[1] MacArthur, J. F., Jr. (1993). Drawing Near—Daily Readings for a Deeper Faith (p. 82). Wheaton, IL: Crossway Books.

Killing Sin Does Not Make You New

“Christian maturity is not only marked by sins that have been put to death, but by a deeper personal knowledge of and intimacy with God, and a deeper commitment to his people, the church (Ephesians 4:13). Yes, sexual immorality, anger, and deceit are being put off. But something breathtaking is being put on in their place: love.”

If we boil the Christian life down to simply killing sin, we rob ourselves of the deepest hope and highest joys.

Yes, every true Christian will be killing sin. Any other version or distortion of Christianity falls short of what Christ died for. “Put off your old self, which belongs to your former manner of life and is corrupt through deceitful desires” (Ephesians 4:22). “If you live according to the flesh you will die, but if by the Spirit you put to death the deeds of the body, you will live” (Romans 8:13). If we do not kill sin, we will die in our sin. But if we wage war against our sin, in the power of the Spirit, we prove that Christ is alive in us, and that we will never die.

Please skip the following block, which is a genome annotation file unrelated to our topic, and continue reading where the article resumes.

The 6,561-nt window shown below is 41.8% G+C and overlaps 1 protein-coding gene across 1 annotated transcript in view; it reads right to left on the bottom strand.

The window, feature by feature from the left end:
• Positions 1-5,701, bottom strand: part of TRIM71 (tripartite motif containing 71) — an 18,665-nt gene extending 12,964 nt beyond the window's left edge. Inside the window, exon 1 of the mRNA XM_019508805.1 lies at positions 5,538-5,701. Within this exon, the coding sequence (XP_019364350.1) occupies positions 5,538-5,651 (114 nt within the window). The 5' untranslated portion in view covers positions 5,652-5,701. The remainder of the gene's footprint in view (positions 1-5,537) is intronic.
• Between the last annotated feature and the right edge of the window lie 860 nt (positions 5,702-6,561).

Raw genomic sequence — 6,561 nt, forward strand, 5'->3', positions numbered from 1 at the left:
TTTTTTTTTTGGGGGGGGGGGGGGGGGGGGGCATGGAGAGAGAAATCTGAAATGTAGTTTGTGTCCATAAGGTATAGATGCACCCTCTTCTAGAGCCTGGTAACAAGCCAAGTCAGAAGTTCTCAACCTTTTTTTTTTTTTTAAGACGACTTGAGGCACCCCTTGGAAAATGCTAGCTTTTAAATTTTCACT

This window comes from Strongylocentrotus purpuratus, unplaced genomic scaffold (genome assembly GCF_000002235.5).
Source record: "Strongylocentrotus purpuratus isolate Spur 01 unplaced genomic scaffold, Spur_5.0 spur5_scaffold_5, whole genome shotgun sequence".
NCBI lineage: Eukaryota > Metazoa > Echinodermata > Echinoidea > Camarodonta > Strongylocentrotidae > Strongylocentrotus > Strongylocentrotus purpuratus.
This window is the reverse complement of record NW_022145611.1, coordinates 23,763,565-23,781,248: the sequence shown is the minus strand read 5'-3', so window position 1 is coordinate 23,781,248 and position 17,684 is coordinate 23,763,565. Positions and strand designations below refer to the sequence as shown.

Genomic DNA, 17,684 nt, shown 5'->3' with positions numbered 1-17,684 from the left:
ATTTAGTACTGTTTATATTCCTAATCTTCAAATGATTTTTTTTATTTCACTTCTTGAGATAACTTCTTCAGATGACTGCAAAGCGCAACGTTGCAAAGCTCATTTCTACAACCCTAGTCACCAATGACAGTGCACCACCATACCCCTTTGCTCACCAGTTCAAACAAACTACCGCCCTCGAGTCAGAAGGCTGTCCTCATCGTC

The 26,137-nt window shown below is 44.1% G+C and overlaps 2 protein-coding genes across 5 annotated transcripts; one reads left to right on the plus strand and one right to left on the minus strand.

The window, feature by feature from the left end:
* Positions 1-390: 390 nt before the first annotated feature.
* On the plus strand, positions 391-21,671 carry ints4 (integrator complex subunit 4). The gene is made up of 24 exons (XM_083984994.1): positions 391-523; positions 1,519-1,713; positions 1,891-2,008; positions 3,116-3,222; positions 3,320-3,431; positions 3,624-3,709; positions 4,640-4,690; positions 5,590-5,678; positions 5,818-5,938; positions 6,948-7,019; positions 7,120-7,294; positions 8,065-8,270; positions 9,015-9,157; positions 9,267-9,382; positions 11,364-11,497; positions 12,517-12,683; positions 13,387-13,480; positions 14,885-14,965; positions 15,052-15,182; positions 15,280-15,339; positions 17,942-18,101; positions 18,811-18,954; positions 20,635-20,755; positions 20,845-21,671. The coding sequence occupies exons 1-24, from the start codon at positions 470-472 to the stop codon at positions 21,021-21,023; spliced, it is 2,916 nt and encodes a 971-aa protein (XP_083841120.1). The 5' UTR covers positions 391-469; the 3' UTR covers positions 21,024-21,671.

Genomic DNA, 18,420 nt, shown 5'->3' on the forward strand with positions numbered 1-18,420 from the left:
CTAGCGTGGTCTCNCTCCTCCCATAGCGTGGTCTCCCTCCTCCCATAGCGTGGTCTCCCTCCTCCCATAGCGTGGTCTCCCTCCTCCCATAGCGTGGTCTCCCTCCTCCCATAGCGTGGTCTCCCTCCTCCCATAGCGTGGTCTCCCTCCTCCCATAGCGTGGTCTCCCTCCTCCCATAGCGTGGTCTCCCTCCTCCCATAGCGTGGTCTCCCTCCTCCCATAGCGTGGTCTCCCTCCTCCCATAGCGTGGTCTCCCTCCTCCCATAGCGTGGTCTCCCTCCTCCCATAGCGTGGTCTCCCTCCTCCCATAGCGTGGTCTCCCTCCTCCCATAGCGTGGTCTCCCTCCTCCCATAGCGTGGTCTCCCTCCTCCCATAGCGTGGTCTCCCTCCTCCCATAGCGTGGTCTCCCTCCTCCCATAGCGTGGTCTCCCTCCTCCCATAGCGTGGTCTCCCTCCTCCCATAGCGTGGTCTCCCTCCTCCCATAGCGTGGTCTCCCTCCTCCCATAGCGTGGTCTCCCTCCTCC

Killing sin is essential to the Christian life, but it’s not the essence of the Christian life. When Christ calls us to deny ourselves, take up our cross daily, and follow him — and he does summon us to deny ourselves — he does so that we “may have life and have it abundantly” (John 10:10). What we put on is far greater than anything we put off or leave behind.

The New You

God has given us hit lists of sins to kill. For instance, Colossians 3:58–9: “Put to death what is earthly in you: sexual immorality, impurity, passion, evil desire, and covetousness, which is idolatry. . . . Put them all away: anger, wrath, malice, slander, and obscene talk from your mouth. Do not lie to one another, seeing that you have put off the old self with its practices.”

We cannot follow Christ without putting off something, but that doesn’t mean following Christ is only about what we put off.

Just keep reading in Colossians 3, next verse: “ . . . and have put on the new self, which is being renewed in knowledge after the image of its creator” (Colossians 3:10). You have not only put off your old self. You have put on a new self. And your new self looks more and more like the one who created and sustains every corner of the universe. As horrible as we looked in our sin where God found us, we are now being rebuilt and refined in his spectacular image.